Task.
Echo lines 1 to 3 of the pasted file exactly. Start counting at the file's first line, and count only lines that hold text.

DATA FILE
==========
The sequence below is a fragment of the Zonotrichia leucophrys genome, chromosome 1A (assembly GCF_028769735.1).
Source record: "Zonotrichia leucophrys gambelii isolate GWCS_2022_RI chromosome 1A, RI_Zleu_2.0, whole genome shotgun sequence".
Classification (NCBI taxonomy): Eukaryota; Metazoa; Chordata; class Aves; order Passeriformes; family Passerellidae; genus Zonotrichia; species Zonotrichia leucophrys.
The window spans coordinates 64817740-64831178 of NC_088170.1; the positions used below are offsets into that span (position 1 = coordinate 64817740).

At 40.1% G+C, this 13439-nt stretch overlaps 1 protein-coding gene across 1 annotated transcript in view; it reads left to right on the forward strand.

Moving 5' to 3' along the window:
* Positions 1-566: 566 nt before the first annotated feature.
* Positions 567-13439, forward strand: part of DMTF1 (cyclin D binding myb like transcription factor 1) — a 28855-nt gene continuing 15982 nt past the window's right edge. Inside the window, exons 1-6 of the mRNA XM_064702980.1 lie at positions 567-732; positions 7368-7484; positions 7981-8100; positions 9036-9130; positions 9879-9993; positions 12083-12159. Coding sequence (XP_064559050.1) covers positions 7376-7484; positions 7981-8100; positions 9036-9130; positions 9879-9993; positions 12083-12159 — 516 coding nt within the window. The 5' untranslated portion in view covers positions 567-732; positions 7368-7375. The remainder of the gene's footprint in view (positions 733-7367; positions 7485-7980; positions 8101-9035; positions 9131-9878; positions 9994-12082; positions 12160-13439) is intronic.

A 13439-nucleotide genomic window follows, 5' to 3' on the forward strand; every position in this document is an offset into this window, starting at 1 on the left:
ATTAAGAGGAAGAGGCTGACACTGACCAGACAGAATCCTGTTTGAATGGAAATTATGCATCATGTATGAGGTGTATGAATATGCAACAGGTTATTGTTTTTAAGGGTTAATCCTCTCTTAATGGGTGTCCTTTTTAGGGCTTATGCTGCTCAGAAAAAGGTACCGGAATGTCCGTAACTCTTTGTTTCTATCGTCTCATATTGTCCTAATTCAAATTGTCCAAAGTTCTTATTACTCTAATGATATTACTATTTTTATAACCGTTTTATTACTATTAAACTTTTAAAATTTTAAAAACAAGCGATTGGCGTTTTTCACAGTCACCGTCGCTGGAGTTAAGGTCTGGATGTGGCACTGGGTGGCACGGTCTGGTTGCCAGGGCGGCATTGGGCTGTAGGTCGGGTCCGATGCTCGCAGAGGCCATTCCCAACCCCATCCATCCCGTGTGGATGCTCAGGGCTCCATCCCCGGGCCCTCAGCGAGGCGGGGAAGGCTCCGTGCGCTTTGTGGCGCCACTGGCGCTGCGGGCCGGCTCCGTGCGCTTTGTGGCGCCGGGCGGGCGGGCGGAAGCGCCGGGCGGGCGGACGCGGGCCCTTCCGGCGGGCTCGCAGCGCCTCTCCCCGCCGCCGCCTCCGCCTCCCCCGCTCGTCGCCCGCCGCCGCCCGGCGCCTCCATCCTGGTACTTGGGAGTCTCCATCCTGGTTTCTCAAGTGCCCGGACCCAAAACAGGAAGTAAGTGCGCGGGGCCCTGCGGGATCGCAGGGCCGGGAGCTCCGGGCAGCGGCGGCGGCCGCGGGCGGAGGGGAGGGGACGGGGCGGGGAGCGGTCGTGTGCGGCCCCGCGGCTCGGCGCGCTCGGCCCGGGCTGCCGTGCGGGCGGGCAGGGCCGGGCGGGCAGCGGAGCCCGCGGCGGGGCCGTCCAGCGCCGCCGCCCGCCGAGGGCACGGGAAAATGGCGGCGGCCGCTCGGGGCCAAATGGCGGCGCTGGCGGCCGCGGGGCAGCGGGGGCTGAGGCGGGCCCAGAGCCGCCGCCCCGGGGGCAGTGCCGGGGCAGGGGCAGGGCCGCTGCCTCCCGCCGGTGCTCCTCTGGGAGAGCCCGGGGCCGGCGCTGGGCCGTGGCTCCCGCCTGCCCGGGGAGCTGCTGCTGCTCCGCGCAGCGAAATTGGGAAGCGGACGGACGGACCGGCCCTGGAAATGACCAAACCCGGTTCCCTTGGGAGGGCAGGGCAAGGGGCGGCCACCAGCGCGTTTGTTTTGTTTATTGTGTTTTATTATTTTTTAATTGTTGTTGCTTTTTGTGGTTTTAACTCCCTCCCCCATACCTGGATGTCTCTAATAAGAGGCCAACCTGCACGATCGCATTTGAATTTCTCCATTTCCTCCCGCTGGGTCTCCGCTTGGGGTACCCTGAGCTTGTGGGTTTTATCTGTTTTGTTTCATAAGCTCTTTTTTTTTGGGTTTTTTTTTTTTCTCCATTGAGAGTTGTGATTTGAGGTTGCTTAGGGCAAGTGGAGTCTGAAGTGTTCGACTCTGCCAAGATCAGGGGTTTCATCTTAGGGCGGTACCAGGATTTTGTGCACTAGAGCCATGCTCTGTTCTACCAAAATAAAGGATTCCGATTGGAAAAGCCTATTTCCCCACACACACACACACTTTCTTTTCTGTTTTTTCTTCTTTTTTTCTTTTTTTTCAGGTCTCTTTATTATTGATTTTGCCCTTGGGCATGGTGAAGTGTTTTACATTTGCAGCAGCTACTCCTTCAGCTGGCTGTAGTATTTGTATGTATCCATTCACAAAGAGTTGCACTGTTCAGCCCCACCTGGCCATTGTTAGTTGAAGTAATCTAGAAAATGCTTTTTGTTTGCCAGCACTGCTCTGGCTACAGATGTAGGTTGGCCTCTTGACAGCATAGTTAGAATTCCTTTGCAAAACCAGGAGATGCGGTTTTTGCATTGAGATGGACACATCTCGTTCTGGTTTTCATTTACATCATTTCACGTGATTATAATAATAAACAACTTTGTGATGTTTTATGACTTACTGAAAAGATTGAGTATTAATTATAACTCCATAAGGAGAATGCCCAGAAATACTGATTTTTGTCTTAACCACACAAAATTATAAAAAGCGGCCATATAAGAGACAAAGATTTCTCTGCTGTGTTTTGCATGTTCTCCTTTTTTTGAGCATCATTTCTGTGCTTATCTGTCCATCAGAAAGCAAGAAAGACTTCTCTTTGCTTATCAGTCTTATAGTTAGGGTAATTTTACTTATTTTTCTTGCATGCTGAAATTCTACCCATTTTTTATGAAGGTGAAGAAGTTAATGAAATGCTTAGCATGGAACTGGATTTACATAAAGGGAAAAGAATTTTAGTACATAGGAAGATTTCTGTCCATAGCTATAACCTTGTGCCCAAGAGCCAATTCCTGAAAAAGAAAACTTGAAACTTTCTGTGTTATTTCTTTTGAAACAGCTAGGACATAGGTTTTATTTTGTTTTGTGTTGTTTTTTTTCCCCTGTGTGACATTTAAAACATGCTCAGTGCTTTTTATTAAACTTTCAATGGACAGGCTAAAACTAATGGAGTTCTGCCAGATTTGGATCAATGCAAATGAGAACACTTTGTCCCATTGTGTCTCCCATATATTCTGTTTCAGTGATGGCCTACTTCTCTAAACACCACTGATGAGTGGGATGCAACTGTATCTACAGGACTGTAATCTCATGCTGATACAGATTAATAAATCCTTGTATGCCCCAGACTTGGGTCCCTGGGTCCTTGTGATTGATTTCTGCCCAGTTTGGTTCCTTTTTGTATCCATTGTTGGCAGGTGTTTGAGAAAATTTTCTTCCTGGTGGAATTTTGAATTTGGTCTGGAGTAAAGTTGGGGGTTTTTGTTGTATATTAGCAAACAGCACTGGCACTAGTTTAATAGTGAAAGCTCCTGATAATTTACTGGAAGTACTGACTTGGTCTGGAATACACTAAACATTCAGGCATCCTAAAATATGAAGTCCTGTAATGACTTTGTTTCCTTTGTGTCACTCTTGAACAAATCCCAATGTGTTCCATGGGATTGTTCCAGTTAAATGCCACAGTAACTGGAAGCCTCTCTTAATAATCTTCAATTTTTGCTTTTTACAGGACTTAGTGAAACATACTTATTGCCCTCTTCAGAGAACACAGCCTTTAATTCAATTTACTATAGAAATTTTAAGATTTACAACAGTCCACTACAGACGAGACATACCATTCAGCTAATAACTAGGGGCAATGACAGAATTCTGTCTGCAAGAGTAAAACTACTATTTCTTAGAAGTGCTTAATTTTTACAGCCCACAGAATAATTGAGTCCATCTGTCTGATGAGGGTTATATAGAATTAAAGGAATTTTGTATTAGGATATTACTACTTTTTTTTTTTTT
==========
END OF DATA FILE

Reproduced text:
The sequence below is a fragment of the Zonotrichia leucophrys genome, chromosome 1A (assembly GCF_028769735.1).
Source record: "Zonotrichia leucophrys gambelii isolate GWCS_2022_RI chromosome 1A, RI_Zleu_2.0, whole genome shotgun sequence".
Classification (NCBI taxonomy): Eukaryota; Metazoa; Chordata; class Aves; order Passeriformes; family Passerellidae; genus Zonotrichia; species Zonotrichia leucophrys.